Good afternoon. The first thing I would like to address is the reason for the late arrival of the end of year report that would ordinarily have been released before now. The delay was caused by a computer crash last July where we lost about two weeks of data. Considerable effort went into trying to recover the data both electronically and through paper records but despite our best efforts we were not able to reconcile 100% of everything that was reported in those two weeks. What we have done is ensured that all major and serious crimes and anything to do with gun crime have been accurately reflected in the report. But it is likely that some minor complaints are not included and that means we cannot verify the report as 100% complete, although the impact will only be negligible.

Turning to the crime report there is, as could be expected, some good news and some not-so-good news. For clarity my comparisons are year-to-year as opposed to quarter with quarter.  The overall picture is that the long-term trend of total crime in Bermuda continues to be decreasing. Total crime in 2012 was 3,989 offences, down by 8.7% from the year before which was 4,371. This is the lowest annual crime rate in over twelve years.

The rates of firearm incidents are below the numbers in 2010 but still much higher than anyone would want. Comparing the last three years there were 54 confirmed firearms incidents in 2010, 26 in 2011 and 30 firearms incidents in 2012. 7 gun murders were committed in 2010 with 29 shooting injuries; 5 murders in 2011 with 11 injuries and 5 murders in 2012 with 7 injuries.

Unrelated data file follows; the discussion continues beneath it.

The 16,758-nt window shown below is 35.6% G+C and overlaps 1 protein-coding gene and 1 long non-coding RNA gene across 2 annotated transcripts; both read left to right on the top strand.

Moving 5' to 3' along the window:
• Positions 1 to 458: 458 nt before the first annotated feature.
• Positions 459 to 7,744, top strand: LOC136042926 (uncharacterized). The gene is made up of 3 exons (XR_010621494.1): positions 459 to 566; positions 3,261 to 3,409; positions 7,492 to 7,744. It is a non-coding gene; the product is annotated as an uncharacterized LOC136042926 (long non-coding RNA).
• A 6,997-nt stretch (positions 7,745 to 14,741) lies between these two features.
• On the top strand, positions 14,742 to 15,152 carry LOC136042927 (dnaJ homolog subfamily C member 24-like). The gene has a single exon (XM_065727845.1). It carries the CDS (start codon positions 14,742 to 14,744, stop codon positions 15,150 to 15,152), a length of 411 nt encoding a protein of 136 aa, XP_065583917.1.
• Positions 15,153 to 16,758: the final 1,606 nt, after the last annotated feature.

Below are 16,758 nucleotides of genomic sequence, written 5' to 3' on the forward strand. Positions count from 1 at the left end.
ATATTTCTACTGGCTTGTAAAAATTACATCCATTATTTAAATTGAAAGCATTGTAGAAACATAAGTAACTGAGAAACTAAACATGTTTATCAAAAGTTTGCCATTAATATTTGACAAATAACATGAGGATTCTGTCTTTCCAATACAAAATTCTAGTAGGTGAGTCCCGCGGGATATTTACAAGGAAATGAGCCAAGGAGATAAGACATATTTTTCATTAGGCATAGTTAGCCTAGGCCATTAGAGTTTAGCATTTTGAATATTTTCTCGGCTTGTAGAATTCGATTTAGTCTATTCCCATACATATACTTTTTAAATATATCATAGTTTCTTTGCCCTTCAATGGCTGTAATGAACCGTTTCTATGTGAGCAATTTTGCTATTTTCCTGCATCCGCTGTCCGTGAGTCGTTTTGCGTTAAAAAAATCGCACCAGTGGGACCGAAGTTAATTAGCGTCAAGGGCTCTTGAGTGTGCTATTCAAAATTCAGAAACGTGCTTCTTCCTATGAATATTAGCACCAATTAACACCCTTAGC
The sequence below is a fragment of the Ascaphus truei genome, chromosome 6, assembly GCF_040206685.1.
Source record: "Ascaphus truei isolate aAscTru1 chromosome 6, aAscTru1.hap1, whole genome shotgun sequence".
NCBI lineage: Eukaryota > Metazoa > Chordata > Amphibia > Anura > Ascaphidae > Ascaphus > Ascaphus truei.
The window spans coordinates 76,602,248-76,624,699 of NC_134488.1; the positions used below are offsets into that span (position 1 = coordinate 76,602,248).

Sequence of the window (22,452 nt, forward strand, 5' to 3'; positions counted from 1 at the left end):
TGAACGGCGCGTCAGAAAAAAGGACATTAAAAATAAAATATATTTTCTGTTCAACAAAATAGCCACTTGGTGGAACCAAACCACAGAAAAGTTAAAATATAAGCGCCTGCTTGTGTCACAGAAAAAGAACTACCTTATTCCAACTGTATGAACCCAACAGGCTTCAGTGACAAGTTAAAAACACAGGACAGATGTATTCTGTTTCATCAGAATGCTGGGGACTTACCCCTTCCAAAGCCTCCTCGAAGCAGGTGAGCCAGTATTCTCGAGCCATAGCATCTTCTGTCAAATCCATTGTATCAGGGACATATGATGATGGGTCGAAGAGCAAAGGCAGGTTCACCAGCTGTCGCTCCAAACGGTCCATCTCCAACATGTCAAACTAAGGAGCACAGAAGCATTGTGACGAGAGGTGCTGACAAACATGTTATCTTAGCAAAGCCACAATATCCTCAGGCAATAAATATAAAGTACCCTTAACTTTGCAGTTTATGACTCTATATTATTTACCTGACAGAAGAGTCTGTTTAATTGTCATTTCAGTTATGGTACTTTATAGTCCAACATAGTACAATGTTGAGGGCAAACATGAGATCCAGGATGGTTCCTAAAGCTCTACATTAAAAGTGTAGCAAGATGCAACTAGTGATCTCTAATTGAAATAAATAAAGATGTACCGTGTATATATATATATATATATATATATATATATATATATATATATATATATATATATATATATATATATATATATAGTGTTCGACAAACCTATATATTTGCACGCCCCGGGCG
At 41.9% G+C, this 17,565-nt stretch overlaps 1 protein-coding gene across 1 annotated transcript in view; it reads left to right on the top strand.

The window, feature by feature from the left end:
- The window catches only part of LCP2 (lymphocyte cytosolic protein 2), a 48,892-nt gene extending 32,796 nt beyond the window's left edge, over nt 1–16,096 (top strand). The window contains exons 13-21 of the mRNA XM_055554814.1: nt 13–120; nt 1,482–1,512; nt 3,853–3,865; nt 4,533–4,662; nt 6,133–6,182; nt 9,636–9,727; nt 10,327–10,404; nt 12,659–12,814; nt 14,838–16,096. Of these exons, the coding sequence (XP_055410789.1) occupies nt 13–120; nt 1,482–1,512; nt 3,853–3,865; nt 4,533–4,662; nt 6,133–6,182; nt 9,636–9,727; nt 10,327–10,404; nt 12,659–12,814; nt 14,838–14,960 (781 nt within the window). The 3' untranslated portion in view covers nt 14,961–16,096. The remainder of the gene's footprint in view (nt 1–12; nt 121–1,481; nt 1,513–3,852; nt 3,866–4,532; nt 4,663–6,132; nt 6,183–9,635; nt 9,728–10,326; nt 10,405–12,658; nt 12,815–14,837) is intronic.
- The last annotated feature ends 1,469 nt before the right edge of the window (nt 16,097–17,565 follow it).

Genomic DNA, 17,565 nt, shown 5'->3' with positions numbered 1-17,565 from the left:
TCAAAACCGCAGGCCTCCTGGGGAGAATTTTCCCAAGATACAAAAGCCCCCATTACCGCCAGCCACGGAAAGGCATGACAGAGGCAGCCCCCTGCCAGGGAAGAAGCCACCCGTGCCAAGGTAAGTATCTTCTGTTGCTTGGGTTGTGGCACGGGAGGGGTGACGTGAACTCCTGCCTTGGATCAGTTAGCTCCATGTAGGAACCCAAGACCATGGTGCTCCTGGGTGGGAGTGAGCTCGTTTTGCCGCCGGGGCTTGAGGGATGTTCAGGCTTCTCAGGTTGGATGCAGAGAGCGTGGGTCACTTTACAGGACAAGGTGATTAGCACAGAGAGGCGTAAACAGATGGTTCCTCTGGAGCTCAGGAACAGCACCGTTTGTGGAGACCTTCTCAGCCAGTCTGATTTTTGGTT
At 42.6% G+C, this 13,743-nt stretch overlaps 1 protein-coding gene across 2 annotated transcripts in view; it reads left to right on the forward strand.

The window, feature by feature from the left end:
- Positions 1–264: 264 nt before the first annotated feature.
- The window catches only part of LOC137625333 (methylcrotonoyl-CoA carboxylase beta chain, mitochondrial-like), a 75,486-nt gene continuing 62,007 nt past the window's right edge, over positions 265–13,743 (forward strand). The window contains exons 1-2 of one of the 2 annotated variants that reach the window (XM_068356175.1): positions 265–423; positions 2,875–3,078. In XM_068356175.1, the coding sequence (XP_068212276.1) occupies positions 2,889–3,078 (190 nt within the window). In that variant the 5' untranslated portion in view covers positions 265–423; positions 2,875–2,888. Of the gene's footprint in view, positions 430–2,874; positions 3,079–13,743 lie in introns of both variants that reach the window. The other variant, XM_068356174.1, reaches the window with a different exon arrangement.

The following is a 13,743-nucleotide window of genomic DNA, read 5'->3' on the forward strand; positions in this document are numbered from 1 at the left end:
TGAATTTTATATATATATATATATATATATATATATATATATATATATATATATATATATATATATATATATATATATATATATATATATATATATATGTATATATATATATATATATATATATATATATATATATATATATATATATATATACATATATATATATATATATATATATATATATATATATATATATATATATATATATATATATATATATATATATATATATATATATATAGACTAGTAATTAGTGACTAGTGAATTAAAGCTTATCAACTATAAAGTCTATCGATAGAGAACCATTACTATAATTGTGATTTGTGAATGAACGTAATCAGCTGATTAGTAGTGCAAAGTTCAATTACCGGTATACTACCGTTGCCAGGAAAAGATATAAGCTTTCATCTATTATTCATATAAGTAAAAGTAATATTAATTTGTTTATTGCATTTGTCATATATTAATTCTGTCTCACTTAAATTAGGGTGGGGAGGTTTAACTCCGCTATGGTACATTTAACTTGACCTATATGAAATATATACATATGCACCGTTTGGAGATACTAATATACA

Crimes against the community, which includes antisocial behaviour offences and all firearm offences, stands at 772 for the year which is the lowest since 2009 but not lower than the rates of 2008 and earlier.

Crimes against property which includes all categories of burglary stands at about 2500 offences, which is the lowest rate in several years. It represents an 11% reduction over the year before and a reduction of about 1000 offences when compared with 2009.

Road traffic collisions continue to fall for the fifth year in a row, and the total number of 1,815 is a reduction of 7% from the previous year. For two years now, the total number of collisions remains below 2,000 annually. However, the number of fatal traffic collisions continues to be extremely worrying and by comparison Bermuda recorded 17 fatalities in 2008, 13 in 2009, 13 in 2010, 9 in 2011 and 9 in 2012.

A new category in this year's report is the measurement of enforcement activity using the Proceeds of Crime Act and this is been brought about mainly by amendments to Section 50 of the Act that provides for the seizure of cash and valuables that are suspiciously held. Approximately $340,000 worth of cash was seized in 2012, a further $632,000 was ordered by the Court to be confiscated and $200,000 was ordered by the court to be forfeited, for a total of $1.172 million.

That is a summary of the highlights of the report and I want to add a preview of some of the policing plans we are developing for this year. Clearly, the four operational priorities that we've had for the last three years cannot change: guns, gangs, drugs and violence are still causing Bermuda the most harm and the most fear. We will continue to focus our resources against those crimes and our enforcement strategy still has three basic moving parts: investigative capacity (solving the crimes), gang suppression (disrupting the movement and activities of gang members) and community engagement (enhancing community confidence and gathering information).

But the public are also looking for additional priorities. On 31st January we held a town hall meeting at St. Paul's Centennial Hall. Three clear things came out of that meeting:  (1) Members of the public want to see more police on the streets, (2) they want traffic on the roads to calm down, and (3) they want us not just to Make Bermuda Safer, but also to Make Bermuda feel Safer – in other words to reduce the fear of crime and the anxiety being felt in the community about gun crime.